But I will not afford them “victim status.” They have choices. They made them. I am servicing their need, a need that has been artificially created by nonsensical ancient writings, that has been fostered by the church for 1700 years. The genesis of any “scam” one may perceive of my service isn’t with my service. It’s with the scam of religious teachings. Religion itself makes my “scam” (if one wishes to define it as such) pale in comparison.

I think it’s always healthy for Christians occasionally to look at our faith and traditions from an outside perspective. What is your opinion about our cultural fascination with the Rapture and the End Times?

We
ll, what scares the hell out of me are the “Christian Zionists,” those people who warn against anyone seeking to bring peace to the Middle East as being the “anti-Christ”; people who support Israel not because they love Jews, but because getting them to rebuild the Temple is a harbinger of the second coming. They see this as helping support a prophesy that will bring the end times. The fact is it’s nonsense and delusion yet here they are trying to instigate Israel’s destruction of the Dome of the Rock mosque which stands upon the Temple ruins. It’s a recipe for death and disaster which we should have had enough of in that region by now. These people fuel unrest, hatred, and continued violence in a volatile area. I see anyone who embraces this concept as dangerous, or more dangerous than Islamic fundamentalist jihadists. There is this —

Wait a second. I agree that such a mindset among Christians is pretty ridiculous — as if Jesus waiting for us to engineer something in the Middle East so he can come back — and certainly a roadblock to Middle East peace. Any attempt to delay peace in that region, in my mind, goes against the clear teachings of Jesus.

But I can’t say such people are “as dangerous or more dangerous” than jihadists. I don’t know any Christian End-Times fanatics who would ever kill anyone in support of those beliefs, especially the killing-innocents-by-suicide-bomber approach. I would condemn them just like many Muslims condemn the jihadists. Again, seems like a bit of a straw-man condemnation.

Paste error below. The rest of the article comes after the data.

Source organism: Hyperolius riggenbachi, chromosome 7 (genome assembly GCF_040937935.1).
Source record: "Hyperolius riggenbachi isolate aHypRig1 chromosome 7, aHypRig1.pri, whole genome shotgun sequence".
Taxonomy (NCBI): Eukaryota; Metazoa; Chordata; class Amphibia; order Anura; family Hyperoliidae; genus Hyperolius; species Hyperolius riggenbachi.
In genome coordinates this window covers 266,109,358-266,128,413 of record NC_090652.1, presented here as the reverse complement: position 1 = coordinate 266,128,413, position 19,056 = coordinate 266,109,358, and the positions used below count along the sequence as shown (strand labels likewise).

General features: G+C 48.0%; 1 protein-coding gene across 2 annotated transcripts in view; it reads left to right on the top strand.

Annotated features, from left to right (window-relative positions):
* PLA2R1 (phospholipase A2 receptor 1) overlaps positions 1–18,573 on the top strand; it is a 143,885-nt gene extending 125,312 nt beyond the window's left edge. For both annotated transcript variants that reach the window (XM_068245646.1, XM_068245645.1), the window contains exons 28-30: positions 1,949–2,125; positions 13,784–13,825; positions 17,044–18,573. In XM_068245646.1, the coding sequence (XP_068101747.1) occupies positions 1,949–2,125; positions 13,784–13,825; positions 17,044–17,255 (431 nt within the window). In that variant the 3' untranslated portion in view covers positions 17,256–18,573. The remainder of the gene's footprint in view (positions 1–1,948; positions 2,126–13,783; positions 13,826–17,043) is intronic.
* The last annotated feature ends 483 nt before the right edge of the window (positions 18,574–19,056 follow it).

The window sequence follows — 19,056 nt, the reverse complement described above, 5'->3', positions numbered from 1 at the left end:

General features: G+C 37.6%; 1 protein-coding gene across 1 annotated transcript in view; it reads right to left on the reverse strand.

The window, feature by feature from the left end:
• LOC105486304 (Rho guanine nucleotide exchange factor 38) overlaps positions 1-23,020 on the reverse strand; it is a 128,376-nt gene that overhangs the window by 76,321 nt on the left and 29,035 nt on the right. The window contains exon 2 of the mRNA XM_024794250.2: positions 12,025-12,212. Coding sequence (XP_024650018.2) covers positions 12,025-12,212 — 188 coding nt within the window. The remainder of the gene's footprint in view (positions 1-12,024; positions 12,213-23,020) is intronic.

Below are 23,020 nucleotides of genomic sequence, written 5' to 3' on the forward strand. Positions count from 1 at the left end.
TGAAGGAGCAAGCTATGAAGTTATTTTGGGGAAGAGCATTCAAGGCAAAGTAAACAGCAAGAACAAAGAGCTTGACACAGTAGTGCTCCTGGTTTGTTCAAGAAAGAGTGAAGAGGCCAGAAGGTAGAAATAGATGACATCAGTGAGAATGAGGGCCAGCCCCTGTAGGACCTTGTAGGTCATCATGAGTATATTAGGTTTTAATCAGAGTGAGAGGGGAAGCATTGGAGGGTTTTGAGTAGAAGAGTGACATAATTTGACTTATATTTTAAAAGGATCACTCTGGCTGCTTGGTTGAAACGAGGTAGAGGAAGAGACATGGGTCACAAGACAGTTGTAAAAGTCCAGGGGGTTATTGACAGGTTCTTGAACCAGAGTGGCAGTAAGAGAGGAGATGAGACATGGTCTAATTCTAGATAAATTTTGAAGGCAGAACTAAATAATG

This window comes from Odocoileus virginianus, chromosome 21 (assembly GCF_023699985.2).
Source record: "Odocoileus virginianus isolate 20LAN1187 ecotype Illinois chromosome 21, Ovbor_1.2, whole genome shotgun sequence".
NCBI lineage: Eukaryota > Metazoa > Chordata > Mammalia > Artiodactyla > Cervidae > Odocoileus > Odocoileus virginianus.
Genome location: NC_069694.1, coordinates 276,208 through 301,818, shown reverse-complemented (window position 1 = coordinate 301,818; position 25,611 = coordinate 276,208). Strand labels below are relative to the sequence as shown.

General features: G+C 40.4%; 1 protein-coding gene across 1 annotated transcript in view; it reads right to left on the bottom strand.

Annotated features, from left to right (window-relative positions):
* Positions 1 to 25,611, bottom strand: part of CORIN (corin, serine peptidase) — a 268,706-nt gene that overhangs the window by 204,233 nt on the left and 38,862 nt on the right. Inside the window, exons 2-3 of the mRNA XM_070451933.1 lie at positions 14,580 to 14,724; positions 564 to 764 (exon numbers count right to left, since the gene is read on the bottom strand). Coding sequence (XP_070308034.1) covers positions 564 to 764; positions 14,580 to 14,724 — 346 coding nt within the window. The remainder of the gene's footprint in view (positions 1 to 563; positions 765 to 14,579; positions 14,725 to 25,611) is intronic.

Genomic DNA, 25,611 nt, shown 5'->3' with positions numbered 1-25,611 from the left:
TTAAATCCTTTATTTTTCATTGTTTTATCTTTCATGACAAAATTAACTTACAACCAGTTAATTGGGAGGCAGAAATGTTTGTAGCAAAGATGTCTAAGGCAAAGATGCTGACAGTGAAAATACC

Google “George W. Bush Gog and Magog.” Start with this result. Then read them all. After that, tell me again how Christian fanaticism about End Times prophesy, this religious delusion, Bush’s buy-on to end times, didn’t shape his decision making in the Middle East. He was doing “God’s will’ and with God’s blessing he sent 3,000+ young American soldiers to their deaths in Iraq for no reason. He is not an isolated example.

There are others who think this way. Some of them are in positions of power, others are influenced by Christian ministries who’s PAC groups put pressure on them. Jihadists in every sense of the word. I encourage you to read Rev Lynn’s book: Piety and Politics, and Peter Irons’ “God on Trial.” There’s some genuinely scary stuff out there among the religiously afflicted. We should all be concerned.

Let’s agree to disagree on equating fundamentalists with pro-Israel, end-times beliefs with Islamic jihadists. I still think that’s too extreme of a comparison. Also, I don’t have time to read all those Google hits. Anyway, I interrupted you. You were saying?


There is this fatalistic mentality that the end times [hysteria] promotes. Why worry about the environment or global warming when its “all part of god’s plan” and “the rapture will happen before then anyway”? It’s counter-productive to civilization and a sick and despicable mindset, stemming from ignorance, fed by scripture written by ancient, possibly psychotic cultists, and interpreted and embraced by unthinking adherents to fable.

This is the 21st century. People locked into bronze-aged thru 3rd century prophesy and myth — originally intended to manipulate and control the early adherents — are as much throwbacks as are people who today sacrifice chickens to their god/gods. Only thing is, these end-times believers and Christian Zionist activists are dangerous to humanity, our planet, our survival. The chicken killing religionists are only dangerous to chicken.

Other than no longer sacrificing chickens, what is one thing Christians are doing right?

Those who use their personal belief for good and to aid their fellow man WITHOUT proselytizing and expecting belief in return exemplify what their religious figurehead stood for. I respect, admire, and appreciate that. Albeit, the “Rule of Reciprocity” should be part of all of our lives and doesn’t necessitate belief in magic/supernaturalism/divine beings/reward and punishment to do those things.

What is one thing Christians need to do better?

That’s not for me to say.

But I do wish Christians could separate their personal beliefs that they embrace and practice in their own lives from having this need to force those beliefs — their interpretation of biblical expectations for behavior — on others in our schools, and into our laws.

I don’t care what people believe until it is forced on me, truncates my freedom, or the freedoms of others who don’t share their scripturally interpreted perspective/belief. They have no more right than do Hindus, Muslims, or Wiccans to insist their doctrine, their beliefs and their interpretations of divine will be codified by law and forced upon everyone.

——————

Thanks, Bart, for the discussion and your openness to address a challenge or two to your business model. Thanks also for your willingness to take care of our pets. Anyway, I’ve enjoyed the friendly dialogue.

Now, comment away. I haven’t asked Bart this, but I imagine if you ask a question or two of him, there’s a chance he’ll jump in and respond. Again, keep it civil and friendly. No name-calling. Don’t be a jerk or I’ll let loose the flying purple cheese monster on you.

Advertisement

Previous Posts
Join the Discussion
comments powered by Disqus